By JORDYN GRZELEWSKI
TJX cleared another hurdle for its bid to build a HomeGoods distribution center in the village Thursday, as council approved the zone changes requested so the company can build on 290 acres of residential land.
Council voted 3-2 in favor of rezoning seven parcels located on Ellsworth Bailey and Hallock Young roads to industrial. Council members Robert Bond and Karen Jones voted “no,” Ronald Radtka abstained due to a conflict of interest, and Lamar Liming, Howard Sheely III and Don Reider voted “yes.”
Supporters of the project applauded the outcome of Thursday’s special meeting.
“We are pleased with the results of [Thursday’s] Lordstown Village Council vote and are grateful to the council for its support of our proposed distribution center,” HomeGoods spokeswoman Doreen Thompson said in a statement. “We wish to reiterate our deep commitment to being a good neighbor in Lordstown and having a positive impact on the community, and look forward to continuing through the process to make this project a reality.”
This step forward in the project, which TJX has said could create 1,000 jobs, came on the eve of approximately 1,200 layoffs at the General Motors Lordstown plant.
U.S. Rep. Tim Ryan of Howland, D-13th, also weighed in, calling the vote a “major milestone in what has been a long and arduous journey to bring TJX HomeGoods to the Mahoning Valley.”
“We have all worked long and hard to make this project a reality,” he said, commending village Mayor Arno Hill and other village officials. “Workers in our area will be better off because of this achievement. I continue to be encouraged by the resilience and support of the Lordstown community and its elected leadership. I will continue to do whatever it takes to ensure that this facility, with its thousands of jobs and millions of dollars in payroll and revenue, comes to our region.”
Sarah Boyarko, senior vice president of economic development for the Youngstown/Warren Regional Chamber, said the chamber team is “ecstatic” about council’s approval of the zone changes.
“We’re ecstatic with tonight’s outcome, and the fact that village council realizes the importance of this investment not only for their community but also the entire Mahoning Valley,” she said.
Council’s approval of the zone changes came about three months after the project was made public. The plans immediately drew opposition from village residents who are opposed to the use of residential land and who are concerned about the potential effects on nearby neighborhoods.
Other community members organized in favor of the project, citing the jobs and other economic benefits, such as tax revenue generated by the facility and $500,000 the company has promised to donate to the school district.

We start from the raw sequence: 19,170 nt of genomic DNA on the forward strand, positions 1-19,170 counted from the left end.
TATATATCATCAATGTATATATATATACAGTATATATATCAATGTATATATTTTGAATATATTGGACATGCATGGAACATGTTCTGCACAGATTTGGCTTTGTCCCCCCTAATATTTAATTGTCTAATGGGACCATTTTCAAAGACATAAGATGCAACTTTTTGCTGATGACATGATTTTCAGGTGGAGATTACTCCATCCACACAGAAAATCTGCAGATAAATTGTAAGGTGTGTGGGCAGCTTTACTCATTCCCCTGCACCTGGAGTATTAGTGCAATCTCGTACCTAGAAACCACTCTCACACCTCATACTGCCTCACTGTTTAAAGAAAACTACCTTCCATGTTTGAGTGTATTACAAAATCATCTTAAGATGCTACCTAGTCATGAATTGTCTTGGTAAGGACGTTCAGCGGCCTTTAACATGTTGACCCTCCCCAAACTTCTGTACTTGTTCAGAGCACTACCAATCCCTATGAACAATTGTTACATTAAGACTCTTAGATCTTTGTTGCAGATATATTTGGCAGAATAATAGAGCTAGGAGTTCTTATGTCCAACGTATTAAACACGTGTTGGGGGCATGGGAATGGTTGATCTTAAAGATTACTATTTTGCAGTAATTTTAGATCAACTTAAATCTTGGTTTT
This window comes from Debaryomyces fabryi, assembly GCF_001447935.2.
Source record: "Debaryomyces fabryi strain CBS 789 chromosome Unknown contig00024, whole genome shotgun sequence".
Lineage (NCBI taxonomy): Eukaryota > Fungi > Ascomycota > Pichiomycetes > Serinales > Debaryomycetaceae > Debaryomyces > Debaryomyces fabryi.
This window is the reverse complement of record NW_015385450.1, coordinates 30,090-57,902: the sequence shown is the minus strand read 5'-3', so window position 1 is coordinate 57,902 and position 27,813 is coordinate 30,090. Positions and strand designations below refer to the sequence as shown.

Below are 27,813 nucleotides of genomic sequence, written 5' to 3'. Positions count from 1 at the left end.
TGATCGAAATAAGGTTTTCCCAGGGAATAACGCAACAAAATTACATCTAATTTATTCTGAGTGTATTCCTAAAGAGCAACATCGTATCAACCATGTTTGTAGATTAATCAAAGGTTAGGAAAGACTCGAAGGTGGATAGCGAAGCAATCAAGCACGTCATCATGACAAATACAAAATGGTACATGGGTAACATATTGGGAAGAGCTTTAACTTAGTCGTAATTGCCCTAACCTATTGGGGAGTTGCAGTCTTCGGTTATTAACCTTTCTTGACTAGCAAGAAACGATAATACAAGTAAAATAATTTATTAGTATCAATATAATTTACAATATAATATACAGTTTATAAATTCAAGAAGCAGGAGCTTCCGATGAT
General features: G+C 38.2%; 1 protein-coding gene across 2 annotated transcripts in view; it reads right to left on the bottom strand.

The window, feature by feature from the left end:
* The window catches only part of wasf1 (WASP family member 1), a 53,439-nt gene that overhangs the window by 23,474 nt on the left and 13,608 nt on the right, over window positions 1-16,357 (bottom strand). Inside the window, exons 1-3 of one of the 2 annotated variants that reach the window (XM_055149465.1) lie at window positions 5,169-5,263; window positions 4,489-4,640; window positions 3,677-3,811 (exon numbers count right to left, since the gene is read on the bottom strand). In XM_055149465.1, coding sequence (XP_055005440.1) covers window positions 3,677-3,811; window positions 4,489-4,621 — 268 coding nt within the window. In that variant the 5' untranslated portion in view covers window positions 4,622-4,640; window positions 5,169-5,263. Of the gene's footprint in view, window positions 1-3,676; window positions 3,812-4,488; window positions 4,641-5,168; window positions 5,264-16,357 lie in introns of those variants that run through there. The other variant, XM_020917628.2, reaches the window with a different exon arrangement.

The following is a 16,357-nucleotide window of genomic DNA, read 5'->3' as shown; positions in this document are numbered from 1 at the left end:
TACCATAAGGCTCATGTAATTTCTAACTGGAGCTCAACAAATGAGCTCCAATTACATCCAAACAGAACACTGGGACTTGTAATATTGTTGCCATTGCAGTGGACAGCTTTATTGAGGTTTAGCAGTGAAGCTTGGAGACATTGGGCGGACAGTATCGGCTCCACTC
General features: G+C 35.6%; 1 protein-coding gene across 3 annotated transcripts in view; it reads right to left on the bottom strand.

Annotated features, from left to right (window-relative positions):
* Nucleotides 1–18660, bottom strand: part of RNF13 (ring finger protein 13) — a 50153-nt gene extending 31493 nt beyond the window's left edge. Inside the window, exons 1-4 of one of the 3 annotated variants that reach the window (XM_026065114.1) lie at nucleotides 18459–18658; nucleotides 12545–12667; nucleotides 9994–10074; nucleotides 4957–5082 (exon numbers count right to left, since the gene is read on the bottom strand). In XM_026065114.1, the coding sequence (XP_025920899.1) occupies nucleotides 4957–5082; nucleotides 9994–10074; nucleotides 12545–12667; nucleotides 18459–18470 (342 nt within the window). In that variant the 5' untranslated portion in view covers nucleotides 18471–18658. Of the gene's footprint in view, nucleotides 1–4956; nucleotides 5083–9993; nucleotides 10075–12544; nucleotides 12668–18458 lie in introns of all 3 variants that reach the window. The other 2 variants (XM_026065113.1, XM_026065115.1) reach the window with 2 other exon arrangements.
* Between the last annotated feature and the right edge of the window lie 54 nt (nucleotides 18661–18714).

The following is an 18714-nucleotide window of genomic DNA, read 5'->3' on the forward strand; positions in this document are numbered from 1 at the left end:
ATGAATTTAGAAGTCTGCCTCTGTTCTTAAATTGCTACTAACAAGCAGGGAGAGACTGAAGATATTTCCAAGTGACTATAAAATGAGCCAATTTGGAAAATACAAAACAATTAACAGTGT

As at past meetings on the topic, Thursday’s meeting drew a sizable crowd. More than 75 people turned out for the meeting, and 18 people spoke about the project. Brett Dickson spoke about his concerns about stormwater runoff from the site and how it will affect his home and others that are downhill from there.
“When the heavens open up and a Northeast Ohio gully washer comes down that hill, you better have your personal checkbook ready,” he told council members.
Village Solicitor Paul Dutton pushed back on assertions that council members could be personally liable for such damage, assuring them they have immunity in such cases.
Dickson also vowed to petition for a referendum if council approved the ordinances. Residents will have 30 days from today to file a petition. They need 124 valid signatures to make it onto the ballot for a special election that would take place 60 days from now.
Also speaking out against the zone changes was Gary Kohut, who said building an industrial facility near residences will scare people away from moving to the village.
“You search your soul deep,” he said. “You’ve got $250,000. You’re going to buy your dream home. You’re telling me you’re going to build it with a factory in your backyard?”
John Saxon said he grew up next to a steel mill and worked hard in the steel industry to be able to afford his home in the village.
“If you people feel good about taking that away from me, God bless you. I hope you enjoy your money,” he said.
Among residents who were happy about the decision was Harvey Lutz, who owns 121 acres of the property in question – and threatened to cover it with chicken manure if the changes weren’t approved.
“I think it’s a good community fit,” he said. “Any jobs in this area is good, not just for Lordstown but for surrounding areas.”